The mother then coaches her mate, rehearsing him on how to receive the egg in transfer before the freezing temperatures kill the chick. The mother has used all her stored body fat and protein to nourish the chick in the egg, and she must soon return to the sea to feed or she will starve. So the father, who has been conserving his energy, cradles the egg on top of his feet, tucked below his abdominal paunch, to keep it warm. Then he stands and waits - with the hundreds of other males in his flock, all in similar circumstances - for three to four months of the savage Antarctic winter.

During the worst part of the year in the coldest place in the world, the Emperor penguins huddle together, just standing there and taking whatever nature throws their way. But it gets more challenging. For some time towards the return of the daylight, the eggs begin to hatch, and the chicks who emerge are not so easy to keep still and covered as the eggs from whence they came. Still, the fathers keep them safe, until the now-nourished mothers complete their return walk from the sea. Then the transfer is repeated, and it's the males who trek back to the feeding ground. As the chicks grow, they learn to walk, and they discover their peers and band together. Finally, another summer arrives, and the melting ice makes a shorter walk for the young birds who arrive for the first time at their home in the ocean.

The amazing photography emphasizes the tenderness and affection between the couple and their newborn. Humans could learn from penguin behavior !

September 10, 2005


It's a measure of the magnitude of the disaster that was Hurricane Katrina that we now are giving thanks that the number of persons killed may not much exceed a thousand.

There were two very different disasters. On the Mississippi coast, the damage was over and done in one day. The damage was incredible - whole towns wiped away, so many structures that survived Camille in 1969 destroyed by Katrina - but Gulfport and Biloxi weren't left sitting in a poison soup for days and weeks afterward. The Coast will rise again. It will be slow, it will be expensive, but they will be back. Mississippi will repeal the idiotic law which says the casinos must be floating offshore, and they will be built more sturdy and safe for a better chance next hurricane.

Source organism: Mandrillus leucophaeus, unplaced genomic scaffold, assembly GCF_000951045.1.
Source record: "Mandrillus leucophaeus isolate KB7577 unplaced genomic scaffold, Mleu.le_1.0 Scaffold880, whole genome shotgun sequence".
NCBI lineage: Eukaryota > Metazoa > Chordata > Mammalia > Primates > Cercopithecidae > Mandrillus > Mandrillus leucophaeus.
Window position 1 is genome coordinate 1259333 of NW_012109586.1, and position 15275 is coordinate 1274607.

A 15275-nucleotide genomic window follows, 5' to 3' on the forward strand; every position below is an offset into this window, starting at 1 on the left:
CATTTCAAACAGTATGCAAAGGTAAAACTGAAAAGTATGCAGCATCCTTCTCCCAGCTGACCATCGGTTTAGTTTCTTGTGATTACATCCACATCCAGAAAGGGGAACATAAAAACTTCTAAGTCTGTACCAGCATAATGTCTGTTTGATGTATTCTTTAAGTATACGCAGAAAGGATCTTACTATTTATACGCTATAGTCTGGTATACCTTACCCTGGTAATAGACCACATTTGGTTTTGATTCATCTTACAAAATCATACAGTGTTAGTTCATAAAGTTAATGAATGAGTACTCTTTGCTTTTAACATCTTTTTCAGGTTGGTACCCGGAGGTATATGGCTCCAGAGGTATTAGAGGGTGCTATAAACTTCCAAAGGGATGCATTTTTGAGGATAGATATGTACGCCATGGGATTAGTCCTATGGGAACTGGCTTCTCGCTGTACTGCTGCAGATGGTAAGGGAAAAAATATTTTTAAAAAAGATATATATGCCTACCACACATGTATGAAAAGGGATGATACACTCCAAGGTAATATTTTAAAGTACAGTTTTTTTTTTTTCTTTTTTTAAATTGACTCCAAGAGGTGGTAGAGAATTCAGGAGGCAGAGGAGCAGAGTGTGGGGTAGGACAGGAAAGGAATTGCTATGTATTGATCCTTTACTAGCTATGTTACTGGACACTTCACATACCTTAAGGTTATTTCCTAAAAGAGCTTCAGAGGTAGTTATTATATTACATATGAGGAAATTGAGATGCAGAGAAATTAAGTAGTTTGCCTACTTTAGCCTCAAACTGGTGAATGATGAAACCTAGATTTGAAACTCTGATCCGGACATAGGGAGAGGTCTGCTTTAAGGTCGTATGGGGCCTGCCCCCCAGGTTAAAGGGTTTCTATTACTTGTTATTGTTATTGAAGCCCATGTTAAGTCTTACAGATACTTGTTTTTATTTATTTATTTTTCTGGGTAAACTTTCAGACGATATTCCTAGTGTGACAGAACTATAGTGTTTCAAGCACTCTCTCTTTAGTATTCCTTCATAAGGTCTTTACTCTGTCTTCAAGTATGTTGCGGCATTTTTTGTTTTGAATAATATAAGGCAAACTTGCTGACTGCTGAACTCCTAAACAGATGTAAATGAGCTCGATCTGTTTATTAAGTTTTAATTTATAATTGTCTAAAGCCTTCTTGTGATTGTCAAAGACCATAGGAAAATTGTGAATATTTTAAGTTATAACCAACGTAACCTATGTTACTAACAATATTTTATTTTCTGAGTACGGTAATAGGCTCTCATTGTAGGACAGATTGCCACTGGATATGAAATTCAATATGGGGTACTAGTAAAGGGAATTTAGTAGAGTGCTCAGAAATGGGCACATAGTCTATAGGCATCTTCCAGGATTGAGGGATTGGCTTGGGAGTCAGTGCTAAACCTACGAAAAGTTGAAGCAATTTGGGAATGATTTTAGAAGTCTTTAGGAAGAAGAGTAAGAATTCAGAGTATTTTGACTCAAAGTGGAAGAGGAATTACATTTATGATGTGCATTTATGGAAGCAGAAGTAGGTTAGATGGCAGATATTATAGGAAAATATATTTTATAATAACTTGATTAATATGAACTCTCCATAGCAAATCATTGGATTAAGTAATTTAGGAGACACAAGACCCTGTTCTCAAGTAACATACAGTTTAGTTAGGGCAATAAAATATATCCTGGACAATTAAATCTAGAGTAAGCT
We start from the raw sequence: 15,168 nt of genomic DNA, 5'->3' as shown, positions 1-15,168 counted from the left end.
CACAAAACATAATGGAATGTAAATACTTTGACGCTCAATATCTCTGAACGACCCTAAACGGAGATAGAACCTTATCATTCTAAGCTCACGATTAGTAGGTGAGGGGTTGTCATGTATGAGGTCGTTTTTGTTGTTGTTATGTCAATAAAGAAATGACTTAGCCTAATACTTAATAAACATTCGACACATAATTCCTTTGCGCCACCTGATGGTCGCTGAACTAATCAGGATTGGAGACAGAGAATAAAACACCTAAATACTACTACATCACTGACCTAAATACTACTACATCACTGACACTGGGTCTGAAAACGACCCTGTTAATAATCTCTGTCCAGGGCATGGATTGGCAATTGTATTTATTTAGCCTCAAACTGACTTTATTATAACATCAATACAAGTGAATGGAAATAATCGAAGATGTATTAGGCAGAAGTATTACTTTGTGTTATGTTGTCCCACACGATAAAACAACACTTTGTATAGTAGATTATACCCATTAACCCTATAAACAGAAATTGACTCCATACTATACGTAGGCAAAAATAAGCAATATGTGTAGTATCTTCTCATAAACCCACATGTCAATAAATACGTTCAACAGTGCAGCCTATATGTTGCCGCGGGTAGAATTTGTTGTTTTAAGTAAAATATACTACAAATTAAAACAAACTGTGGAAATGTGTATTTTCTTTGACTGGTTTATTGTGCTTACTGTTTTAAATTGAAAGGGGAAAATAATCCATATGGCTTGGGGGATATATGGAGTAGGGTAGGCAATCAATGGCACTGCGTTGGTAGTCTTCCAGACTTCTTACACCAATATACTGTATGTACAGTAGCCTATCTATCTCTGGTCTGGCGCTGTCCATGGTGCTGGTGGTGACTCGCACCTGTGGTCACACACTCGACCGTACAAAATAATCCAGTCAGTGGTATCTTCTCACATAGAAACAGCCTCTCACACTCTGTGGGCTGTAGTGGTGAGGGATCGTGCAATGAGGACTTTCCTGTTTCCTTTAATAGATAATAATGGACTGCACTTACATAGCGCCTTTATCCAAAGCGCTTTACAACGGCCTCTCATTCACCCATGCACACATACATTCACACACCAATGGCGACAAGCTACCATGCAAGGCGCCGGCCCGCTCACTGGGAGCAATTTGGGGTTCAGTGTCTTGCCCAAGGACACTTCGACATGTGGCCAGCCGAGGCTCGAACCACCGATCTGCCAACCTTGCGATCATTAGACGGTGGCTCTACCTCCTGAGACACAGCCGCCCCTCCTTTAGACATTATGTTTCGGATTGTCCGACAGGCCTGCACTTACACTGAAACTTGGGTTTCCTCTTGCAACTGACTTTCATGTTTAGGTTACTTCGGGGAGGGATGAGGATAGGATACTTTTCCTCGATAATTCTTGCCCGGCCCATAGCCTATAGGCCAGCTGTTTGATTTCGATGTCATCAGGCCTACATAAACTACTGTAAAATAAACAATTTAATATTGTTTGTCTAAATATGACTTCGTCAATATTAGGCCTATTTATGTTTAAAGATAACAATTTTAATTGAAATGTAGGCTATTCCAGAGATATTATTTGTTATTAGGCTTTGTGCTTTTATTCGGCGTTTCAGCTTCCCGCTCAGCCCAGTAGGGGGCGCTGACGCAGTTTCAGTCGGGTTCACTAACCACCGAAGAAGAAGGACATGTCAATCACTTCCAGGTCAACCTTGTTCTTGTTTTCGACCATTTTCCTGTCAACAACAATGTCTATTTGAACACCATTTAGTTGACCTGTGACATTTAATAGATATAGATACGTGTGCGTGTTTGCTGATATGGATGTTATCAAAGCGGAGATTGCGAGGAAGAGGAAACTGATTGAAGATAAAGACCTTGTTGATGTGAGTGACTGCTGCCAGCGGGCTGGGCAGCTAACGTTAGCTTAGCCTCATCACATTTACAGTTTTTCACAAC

New Orleans will never be the same. Would you move back? In the same area, below sea level, where you know this could happen again? Into a poisoned landscape which was already close to some of the Superfund dump sites? Would you raise a family in such an environment?

I'll miss the New Orleans I remember from many fun trips, both before and after my transition. I drove to Metairie every week for my electrolysis in '93. Since I moved to Phoenix, I have returned there for several medical meetings. I will miss the Acme oyster bar, Mother's "debris" po-boys, Uglesich's soft shell crabs, the beignets and chicory coffee at Cafe du Monde. I'll miss the shops on Royal Street and the muffalettas at Central Grocery. I will definitely miss Jackson Square. Maybe I'm wrong. Maybe everything will re-open. If so, I fear they will be "Disney-fied" to be safe for wholesome family fun - and that won't be the same New Orleans.

We've gotten job inquiries from physicians looking to leave Louisiana. Who can blame them? As I read of the nightmares that the doctors, nurses, and patients in New Orleans hospitals endured, I think I would never want to go back to those memories either.

I'm thankful my friends and family in Mississippi are all safe, apparently. Most experienced loss of electricity and water for two or three days, but no major damage or injuries.

I considered going back to help with the relief and cleanup, but what could I do? There are no cardiac cath labs up and running on the Gulf Coast. The need right now isn't for cardiologists. It's for the money I can make by staying here and working.

Do what I'm doing - find the charity of your choice - the American Red Cross is always a good idea. Be generous. There's nothing better you could be spending your money on than helping those in so much need.

October 3, 2005

What's Up, Doc?

The absence of bloggage (thank you all for your concerns) isn't due to lack of material to discuss, but to an overabundance of activity, coincident with an extremely busy time in my day job. Now I have a day or two to collect my thoughts and can catch up...

Trans Participation in GLMA